Under Texas family law, property acquired by a spouse during the marriage is community property, unless it meets the requirements of separate property. Pursuant to Tex. Fam. Code § 3.001, personal injury recoveries are the separate property of the injured spouse, but recovery for lost earning capacity is community property. Property possessed by a spouse during or on dissolution is presumed to be community property, so a spouse claiming a personal injury recovery is their separate property must prove by clear and convincing evidence what portion is separate. A wife recently challenged the property division in her Texas divorce after the court concluded monthly payments from a personal injury settlement were the husband’s separate property.
According to the appeals court’s opinion, the wife had primarily been a homemaker during the marriage, but she sometimes worked part-time.
The husband was seriously injured at work in 2006. He was found to be incapacitated and the wife acted as his guardian in the resulting lawsuit. In the personal injury settlement agreement, the wife agreed, on behalf of her husband and herself, to release all claims against the defendants. The defendants’ insurance companies agreed to immediate cash payments and monthly payments for the rest of the husband’s life. The settlement provided that $1,150,000 of the cash payments was for the husband’s benefit and $50,000 would go to the wife. The settlement agreement also stated the monthly payments were for the husband’s benefit. The monthly payments were secured through the purchase of an annuity pursuant to the settlement agreement. The agreement also stated that funds were “damages on account of personal physical injuries or sickness” pursuant to the Internal Revenue Code. It also provided that the husband and wife were responsible for paying their attorney’s fees, court costs and case expenses, and any medical bills and liens.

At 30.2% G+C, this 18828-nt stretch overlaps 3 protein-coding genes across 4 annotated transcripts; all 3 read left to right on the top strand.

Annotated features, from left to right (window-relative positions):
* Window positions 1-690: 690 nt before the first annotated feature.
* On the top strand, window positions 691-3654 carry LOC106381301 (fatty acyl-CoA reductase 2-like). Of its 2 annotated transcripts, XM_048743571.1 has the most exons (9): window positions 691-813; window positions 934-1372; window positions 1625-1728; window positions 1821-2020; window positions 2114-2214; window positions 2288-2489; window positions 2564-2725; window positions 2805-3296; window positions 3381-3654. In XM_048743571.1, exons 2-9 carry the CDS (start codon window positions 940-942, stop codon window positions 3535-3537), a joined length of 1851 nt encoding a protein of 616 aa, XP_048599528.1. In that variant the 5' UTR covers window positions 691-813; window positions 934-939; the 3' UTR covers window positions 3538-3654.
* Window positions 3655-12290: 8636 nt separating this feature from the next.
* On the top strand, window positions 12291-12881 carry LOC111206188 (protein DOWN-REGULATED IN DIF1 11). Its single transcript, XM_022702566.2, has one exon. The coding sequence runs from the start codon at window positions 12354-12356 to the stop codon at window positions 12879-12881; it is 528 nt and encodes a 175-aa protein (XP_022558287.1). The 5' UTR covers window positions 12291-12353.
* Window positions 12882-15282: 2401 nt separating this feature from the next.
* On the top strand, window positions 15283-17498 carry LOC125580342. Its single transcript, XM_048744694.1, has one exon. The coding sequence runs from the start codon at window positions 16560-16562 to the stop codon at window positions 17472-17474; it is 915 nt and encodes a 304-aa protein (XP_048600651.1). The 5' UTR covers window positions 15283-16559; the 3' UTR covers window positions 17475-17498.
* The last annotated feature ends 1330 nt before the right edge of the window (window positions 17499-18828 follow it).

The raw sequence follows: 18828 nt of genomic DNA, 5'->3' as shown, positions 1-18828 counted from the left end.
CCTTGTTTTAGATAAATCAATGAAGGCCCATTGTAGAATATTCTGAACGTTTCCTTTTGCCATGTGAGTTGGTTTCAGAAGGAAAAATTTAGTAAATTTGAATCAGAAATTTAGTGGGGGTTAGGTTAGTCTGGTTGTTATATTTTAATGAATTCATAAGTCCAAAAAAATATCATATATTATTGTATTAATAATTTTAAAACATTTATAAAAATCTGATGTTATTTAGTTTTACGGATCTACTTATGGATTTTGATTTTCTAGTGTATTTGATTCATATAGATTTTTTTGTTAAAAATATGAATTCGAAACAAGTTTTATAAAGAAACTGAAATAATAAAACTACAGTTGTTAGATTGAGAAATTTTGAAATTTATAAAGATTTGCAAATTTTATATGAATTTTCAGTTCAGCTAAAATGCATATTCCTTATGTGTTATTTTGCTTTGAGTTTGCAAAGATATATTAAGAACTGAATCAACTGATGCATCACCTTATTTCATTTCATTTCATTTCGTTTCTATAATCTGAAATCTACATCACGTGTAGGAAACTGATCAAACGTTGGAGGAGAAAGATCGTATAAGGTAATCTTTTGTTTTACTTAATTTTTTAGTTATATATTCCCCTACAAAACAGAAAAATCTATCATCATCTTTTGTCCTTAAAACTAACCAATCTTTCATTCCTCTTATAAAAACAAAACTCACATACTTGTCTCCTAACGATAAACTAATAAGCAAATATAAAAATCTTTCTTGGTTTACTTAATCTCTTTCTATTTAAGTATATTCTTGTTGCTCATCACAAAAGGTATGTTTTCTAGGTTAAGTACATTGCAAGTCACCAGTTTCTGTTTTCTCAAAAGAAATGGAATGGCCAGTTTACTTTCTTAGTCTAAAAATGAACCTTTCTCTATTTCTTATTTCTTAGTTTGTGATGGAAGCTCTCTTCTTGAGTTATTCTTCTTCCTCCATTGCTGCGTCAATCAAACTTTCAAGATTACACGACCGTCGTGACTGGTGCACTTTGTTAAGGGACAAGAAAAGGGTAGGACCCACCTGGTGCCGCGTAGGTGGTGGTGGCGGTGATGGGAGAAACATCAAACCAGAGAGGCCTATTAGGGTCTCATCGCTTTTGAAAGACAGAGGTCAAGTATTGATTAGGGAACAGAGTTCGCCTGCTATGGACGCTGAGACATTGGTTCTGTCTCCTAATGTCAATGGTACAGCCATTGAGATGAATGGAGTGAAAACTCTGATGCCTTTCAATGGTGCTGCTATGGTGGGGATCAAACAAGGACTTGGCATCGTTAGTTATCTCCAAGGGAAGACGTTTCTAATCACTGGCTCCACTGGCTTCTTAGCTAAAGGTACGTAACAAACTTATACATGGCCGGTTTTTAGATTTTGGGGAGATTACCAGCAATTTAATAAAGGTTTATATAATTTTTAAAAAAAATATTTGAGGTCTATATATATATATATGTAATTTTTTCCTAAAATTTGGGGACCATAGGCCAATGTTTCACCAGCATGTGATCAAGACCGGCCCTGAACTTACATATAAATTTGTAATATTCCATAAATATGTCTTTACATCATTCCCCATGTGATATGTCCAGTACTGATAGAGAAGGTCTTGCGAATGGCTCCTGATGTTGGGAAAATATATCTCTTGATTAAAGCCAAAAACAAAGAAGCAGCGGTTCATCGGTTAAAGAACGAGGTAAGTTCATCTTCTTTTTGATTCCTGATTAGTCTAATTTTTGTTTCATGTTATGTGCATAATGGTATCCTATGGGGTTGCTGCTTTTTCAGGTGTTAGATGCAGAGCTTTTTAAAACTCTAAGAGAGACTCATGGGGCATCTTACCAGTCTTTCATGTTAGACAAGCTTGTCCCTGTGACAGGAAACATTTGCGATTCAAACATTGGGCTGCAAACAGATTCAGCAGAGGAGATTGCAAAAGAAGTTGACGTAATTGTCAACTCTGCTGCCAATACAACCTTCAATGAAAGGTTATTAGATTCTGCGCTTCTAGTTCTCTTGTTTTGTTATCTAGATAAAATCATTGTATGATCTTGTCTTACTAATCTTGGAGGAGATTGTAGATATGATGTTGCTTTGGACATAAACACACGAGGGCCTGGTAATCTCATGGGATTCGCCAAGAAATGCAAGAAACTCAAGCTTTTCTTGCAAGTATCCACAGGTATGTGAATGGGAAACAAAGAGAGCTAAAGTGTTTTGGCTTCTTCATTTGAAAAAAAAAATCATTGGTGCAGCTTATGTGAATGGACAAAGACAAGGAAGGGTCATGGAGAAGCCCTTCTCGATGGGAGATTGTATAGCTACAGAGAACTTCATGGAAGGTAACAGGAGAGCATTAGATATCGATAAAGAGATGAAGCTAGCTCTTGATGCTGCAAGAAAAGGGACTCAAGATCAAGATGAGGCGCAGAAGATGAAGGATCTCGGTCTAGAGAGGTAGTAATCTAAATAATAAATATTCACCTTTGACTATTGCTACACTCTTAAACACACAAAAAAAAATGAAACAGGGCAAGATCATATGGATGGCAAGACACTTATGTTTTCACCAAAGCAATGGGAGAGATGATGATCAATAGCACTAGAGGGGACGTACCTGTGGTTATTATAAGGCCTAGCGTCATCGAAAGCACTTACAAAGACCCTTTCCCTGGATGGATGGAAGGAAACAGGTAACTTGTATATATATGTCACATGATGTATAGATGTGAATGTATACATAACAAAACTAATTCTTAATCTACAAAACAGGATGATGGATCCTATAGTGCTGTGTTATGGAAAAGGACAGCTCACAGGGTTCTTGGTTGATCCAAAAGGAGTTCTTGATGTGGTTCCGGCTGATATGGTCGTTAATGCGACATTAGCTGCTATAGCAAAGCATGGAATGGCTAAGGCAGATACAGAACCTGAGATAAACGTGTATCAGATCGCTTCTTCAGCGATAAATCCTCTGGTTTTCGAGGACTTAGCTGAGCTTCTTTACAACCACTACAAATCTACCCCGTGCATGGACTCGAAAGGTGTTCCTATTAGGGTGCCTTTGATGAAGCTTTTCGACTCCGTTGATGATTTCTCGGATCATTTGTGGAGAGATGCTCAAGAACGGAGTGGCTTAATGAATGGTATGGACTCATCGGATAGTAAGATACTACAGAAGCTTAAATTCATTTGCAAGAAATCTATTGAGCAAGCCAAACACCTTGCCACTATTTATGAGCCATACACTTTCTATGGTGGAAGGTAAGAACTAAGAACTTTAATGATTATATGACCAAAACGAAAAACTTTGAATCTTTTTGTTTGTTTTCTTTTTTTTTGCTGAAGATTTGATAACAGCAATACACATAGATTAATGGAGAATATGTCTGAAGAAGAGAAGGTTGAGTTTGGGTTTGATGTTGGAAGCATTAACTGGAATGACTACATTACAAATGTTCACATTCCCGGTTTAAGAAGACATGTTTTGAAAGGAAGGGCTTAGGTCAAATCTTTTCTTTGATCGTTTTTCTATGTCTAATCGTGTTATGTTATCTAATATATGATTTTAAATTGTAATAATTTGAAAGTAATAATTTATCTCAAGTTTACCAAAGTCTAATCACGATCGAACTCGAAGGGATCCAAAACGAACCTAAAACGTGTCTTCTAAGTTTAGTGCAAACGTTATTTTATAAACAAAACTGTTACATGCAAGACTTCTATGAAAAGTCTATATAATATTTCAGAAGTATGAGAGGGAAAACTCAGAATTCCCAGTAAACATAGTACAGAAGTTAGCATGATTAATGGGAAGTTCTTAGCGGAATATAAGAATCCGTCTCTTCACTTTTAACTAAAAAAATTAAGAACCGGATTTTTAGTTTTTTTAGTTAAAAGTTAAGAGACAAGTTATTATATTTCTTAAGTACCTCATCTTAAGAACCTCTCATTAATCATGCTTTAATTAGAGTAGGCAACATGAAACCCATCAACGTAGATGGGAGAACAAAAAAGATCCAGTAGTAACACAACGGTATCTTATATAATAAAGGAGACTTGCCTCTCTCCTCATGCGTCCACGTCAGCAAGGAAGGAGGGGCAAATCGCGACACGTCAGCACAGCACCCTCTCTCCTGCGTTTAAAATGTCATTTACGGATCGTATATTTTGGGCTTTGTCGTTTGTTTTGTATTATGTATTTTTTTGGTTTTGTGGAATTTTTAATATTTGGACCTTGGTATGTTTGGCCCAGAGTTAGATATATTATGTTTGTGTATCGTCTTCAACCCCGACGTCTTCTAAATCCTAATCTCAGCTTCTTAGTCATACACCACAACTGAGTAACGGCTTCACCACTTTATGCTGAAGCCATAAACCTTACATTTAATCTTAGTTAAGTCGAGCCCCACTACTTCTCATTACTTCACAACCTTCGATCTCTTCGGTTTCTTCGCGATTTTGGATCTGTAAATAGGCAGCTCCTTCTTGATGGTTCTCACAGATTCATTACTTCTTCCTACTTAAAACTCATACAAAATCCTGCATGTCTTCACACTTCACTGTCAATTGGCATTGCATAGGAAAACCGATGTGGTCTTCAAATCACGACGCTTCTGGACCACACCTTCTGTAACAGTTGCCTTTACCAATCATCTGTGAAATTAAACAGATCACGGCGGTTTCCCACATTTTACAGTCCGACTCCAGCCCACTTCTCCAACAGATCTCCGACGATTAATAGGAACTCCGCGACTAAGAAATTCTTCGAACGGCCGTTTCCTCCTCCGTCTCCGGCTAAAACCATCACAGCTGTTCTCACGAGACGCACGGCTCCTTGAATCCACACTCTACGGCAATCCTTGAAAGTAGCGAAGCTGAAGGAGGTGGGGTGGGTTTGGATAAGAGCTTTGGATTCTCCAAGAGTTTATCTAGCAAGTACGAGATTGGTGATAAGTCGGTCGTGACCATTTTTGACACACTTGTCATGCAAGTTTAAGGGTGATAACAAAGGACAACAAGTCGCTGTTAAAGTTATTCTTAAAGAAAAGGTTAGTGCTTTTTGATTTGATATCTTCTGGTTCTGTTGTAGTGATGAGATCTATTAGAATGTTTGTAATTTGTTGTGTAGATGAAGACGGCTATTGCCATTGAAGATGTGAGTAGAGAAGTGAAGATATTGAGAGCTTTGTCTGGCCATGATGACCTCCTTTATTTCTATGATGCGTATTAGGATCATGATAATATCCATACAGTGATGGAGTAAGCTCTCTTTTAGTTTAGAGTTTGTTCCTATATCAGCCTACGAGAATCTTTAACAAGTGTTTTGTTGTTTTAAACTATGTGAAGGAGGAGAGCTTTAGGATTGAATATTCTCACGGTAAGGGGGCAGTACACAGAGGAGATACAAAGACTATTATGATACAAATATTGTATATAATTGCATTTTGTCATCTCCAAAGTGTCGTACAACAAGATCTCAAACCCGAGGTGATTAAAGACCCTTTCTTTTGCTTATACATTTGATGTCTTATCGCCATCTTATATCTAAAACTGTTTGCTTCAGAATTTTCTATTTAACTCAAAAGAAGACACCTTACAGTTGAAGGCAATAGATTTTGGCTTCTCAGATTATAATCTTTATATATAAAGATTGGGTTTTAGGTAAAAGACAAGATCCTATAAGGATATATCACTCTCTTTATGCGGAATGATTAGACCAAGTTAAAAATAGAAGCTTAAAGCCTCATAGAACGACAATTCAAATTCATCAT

The wife filed for divorce in 2020. The parties agreed on the division of all property other than the settlement proceeds. The wife also requested spousal maintenance for ten years if she was not awarded at least 50% of the monthly payments.
Following a bench trial, the trial court found the monthly payments were funded by a personal injury award to the husband. In the decree, the trial court confirmed the monthly annuity payments were the husband’s separate property and ordered him to pay $1,500 in monthly spousal maintenance for two years.